For Louis V. Gerstner, the chairman of RJR Nabisco Holdings, the declining market was cigarettes, not mainframes. And the challenge came from low-cost generics rather than computer clones.
Like IBM executives, Gerstner temporized. He spent billions supporting Reynolds' pricier lines while hoping the generics would go away. They didn't. So last year, Gerstner acted decisively, selling 18 billion generics and giving Reynolds a 4.1 percent share of the deep-discount segment. While he hasn't given up on winning some of those customers back to the full-price brands, Gerstner made it clear he would no longer cede to com- petitors what has been one of the few sources of growth in the cigarette business.
That is apparently the kind of dynamism that led IBM to approach the former American Express executive in its search for a successor to recently deposed ceo John Akers. And numerous IBM watchers last week said that Gerstner's packaged-goods background should pose no obstacle--and may prove a boon--to his performing effectively at the helm of IBM.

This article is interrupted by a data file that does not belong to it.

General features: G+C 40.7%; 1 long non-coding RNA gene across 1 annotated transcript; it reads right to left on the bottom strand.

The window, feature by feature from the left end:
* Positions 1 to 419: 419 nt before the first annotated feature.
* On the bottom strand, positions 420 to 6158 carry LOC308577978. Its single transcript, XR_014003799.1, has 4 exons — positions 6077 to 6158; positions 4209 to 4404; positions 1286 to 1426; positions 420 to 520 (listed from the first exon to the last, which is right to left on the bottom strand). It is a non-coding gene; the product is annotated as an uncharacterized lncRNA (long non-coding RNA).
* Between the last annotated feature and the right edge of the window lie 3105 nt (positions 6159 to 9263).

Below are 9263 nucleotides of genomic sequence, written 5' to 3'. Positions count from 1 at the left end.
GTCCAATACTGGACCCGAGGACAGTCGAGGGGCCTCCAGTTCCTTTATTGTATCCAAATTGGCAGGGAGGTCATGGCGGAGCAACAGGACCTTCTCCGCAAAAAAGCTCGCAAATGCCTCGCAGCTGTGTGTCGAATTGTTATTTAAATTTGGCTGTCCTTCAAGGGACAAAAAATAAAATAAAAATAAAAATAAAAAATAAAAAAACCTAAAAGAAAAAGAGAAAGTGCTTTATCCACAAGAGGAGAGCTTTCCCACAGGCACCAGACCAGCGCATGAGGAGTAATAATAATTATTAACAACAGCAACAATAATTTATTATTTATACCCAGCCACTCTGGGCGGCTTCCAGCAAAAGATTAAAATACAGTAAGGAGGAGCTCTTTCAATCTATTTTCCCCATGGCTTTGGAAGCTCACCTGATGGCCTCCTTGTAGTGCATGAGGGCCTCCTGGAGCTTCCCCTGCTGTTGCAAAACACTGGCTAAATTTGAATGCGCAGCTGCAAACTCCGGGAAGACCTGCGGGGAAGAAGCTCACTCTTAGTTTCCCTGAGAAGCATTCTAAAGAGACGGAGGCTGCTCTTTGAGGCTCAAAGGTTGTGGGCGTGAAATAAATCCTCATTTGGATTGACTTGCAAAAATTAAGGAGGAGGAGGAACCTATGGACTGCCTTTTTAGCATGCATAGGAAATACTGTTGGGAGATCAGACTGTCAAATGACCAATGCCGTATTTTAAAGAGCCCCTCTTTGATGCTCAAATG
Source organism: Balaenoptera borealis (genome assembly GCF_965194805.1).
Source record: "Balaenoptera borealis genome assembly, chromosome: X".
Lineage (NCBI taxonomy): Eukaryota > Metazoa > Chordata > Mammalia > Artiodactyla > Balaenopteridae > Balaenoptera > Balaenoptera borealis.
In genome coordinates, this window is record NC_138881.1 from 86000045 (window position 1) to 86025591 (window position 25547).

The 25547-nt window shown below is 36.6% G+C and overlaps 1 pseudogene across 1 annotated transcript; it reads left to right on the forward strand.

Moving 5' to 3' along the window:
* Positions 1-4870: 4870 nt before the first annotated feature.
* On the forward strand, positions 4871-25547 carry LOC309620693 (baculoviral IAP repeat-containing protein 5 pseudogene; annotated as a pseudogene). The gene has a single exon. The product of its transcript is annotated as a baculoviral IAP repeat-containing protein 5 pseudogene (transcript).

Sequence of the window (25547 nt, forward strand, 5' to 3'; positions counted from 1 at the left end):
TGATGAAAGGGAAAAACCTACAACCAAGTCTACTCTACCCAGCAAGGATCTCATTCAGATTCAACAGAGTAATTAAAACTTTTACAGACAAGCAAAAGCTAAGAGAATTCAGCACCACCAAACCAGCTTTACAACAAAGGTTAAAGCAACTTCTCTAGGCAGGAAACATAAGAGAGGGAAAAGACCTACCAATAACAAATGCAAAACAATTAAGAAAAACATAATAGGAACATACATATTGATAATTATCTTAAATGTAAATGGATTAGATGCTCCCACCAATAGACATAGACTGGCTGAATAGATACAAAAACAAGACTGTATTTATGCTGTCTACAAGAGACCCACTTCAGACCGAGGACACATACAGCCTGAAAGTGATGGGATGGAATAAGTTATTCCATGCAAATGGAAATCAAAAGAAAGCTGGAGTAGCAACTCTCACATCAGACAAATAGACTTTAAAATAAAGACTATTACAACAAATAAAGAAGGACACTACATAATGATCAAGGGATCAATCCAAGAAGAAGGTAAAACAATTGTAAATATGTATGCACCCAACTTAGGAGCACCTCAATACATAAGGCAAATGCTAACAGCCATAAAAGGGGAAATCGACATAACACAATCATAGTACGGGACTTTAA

"They need a business architect, not someone steeped in the vertical integration of the industry," added Robert Djurdjevic, president of Annex Research in Phoenix. Indeed, Gerstner's skill at moving to decentralize RJR's cigarette and food operations could prove essential at IBM.
For R JR, Gerstner's departure would be less than convenient, as it prepares to shop a new class of stock for its food operations. Names mentioned for a possible successor include: Pepsi's Roger Enrico, Campbell Soup's David Johnson and Colgate's Reuben Mark as well as RJR's tobacco leader Jim Johnston.
Copyright Adweek L.P. (1993)